Mljet has been inhabited since the early Roman times. It was ruled by the Order of Saint Benedict up until the 14th century when it passes under the dominion of the Republic of Ragusa (Dubrovnik). More than 85 % of the island is covered in pine forests and locals are doing commendable work in keeping the island pollution-free and sustainable.
Things To See & Do In Mljet
Visit St. Mary’s Monastery
One of the wonders of Mljet is St. Mary’s monastery located on a small islet in the Big Lake. An island within an island, the monastery is a breath-taking piece of 12th century architecture that has been guarded by the Benedictine order for nearly 1000 thousand years.
Take a walk through the pine-scented forest on the little island and marvel at the pristine nature and the history of the area. The tour is short but sweet and you will get a chance to see inside the chapel and the monastery. The boat ride to the islet takes less than 10 minutes and the tour costs 100 HRK in high season. There is also a little restaurant on the island so you will get a chance to grab something to eat after sightseeing.
Explore The Island By Bike
Cars are few and far between on Mljet and the best way to explore the island is by bike. The terrain is rather accessible so you can expect a nice, pleasant ride through the forest without getting too tired.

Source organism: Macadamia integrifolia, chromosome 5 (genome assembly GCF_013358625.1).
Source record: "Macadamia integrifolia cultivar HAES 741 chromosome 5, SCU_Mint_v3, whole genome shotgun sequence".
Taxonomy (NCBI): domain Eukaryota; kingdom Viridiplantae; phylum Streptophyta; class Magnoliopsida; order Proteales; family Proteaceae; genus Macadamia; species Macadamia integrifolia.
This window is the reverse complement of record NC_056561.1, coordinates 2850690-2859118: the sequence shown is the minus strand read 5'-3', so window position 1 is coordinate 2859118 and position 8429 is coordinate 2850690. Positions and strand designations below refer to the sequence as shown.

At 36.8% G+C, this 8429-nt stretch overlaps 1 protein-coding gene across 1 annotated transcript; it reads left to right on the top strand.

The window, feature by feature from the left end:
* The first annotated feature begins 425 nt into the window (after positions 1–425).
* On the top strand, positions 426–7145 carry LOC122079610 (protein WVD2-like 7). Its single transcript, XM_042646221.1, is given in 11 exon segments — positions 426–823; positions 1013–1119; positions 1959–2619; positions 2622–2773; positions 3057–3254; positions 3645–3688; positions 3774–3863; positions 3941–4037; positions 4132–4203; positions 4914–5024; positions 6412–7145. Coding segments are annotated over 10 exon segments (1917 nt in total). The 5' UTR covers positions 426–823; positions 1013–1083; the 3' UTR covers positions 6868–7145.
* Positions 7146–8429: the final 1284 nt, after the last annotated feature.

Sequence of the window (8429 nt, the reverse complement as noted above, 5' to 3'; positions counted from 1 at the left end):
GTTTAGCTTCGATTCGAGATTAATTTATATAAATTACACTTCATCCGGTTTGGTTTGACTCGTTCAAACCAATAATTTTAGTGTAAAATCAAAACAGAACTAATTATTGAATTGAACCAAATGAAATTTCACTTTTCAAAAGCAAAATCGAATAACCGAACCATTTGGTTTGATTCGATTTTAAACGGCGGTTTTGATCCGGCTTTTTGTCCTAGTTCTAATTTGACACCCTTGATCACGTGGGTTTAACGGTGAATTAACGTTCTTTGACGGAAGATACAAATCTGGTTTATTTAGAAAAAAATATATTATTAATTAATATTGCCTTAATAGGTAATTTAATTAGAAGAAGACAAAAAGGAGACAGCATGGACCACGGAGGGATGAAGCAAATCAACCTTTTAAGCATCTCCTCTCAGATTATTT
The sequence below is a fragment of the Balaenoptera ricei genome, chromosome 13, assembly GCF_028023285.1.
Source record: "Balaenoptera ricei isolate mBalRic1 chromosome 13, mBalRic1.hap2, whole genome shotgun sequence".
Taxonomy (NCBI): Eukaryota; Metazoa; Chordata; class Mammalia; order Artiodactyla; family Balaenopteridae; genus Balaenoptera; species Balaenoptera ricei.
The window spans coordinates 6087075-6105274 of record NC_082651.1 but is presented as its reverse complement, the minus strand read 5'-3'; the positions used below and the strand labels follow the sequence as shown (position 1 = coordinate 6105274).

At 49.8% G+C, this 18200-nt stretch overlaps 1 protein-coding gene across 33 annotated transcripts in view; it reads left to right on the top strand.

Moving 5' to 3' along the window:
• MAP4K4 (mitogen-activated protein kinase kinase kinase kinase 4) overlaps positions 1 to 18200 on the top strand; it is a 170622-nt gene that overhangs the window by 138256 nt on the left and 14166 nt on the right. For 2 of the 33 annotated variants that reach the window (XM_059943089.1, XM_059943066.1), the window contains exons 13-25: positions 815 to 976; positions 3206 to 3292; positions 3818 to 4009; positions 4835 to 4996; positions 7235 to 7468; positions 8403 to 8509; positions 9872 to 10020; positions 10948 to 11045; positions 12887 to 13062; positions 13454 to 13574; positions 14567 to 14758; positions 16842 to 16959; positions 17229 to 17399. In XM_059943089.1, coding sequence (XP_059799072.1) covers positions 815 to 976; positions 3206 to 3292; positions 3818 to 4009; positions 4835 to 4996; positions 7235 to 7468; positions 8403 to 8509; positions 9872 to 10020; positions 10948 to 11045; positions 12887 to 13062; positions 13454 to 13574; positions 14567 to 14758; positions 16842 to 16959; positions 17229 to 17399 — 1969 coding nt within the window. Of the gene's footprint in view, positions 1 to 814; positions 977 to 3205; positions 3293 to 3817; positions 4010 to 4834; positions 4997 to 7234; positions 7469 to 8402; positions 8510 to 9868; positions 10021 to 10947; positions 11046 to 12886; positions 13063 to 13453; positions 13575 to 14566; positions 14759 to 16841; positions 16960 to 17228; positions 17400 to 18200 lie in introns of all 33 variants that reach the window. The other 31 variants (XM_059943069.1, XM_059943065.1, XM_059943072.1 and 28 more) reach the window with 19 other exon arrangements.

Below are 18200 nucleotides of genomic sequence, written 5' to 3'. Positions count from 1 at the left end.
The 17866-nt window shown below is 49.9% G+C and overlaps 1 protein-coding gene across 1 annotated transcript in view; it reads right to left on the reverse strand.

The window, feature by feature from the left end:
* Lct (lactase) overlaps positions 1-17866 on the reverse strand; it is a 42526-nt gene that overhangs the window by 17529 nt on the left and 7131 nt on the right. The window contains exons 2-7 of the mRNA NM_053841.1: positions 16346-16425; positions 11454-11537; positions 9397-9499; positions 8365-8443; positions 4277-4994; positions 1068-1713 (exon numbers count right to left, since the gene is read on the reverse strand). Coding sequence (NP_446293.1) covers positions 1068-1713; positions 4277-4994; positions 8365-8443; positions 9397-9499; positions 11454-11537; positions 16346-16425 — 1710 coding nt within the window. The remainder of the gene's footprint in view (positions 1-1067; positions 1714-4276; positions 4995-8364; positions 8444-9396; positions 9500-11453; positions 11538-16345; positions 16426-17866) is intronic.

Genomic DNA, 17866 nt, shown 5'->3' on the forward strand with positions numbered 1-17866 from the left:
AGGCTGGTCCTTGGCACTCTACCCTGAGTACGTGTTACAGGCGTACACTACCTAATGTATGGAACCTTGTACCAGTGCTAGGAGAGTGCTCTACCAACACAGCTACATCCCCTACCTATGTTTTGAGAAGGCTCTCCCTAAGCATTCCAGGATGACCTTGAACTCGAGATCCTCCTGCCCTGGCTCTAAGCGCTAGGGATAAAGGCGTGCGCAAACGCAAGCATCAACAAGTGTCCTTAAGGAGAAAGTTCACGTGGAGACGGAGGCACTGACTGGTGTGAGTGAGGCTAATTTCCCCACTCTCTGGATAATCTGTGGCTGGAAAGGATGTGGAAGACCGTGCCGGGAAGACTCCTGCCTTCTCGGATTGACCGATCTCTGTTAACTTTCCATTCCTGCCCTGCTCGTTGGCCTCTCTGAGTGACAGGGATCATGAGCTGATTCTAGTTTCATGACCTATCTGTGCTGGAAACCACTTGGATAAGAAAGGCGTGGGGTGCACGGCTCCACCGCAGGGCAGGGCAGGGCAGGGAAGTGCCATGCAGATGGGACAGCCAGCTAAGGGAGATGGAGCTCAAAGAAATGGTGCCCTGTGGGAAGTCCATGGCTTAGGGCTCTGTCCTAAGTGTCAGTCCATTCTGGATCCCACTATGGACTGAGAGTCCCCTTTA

This is by far the best way to explore this untamed island and discover all its hidden crevices forest groves. Bike rental costs 40 HRK per hour, which is relatively cheap and allows you to enjoy the entire day saddled up!
Visit The National Park
Pack a backpack and start walking in any direction you like! The admittance fee to the National Park is 100 HRK but it’s well-worth it. Little, picturesque villages dot the National Park and are protected as well.
The most notable of them is Govedari, a small settlement that gets its name from the word ‘govedo’, meaning cattle. It was established by the Benedictines and populated with mainlanders who could work and live there provided that they paid homage to the monastery. Today, Govedari is uninhabited and completely restored to its previous glory and can be admired by visitors.
Grab A Bite To Eat In Soline
Soline is a small fishing village on the coast that takes its name from salt (sol). Even though a lot of families there now rent these rustic little houses to the tourists, most of the villagers still live by and from the sea. Visit the Soline channel and admire the vastness of the open Adriatic Sea you will see stretching before you!
Afterward, grab a bite to eat at one of the local ‘konoba’s’ or taverns and enjoy local delicacies and wines. Our recommendation definitely goes out to squid and octopus delicacies – definitely something you don’t want to skip!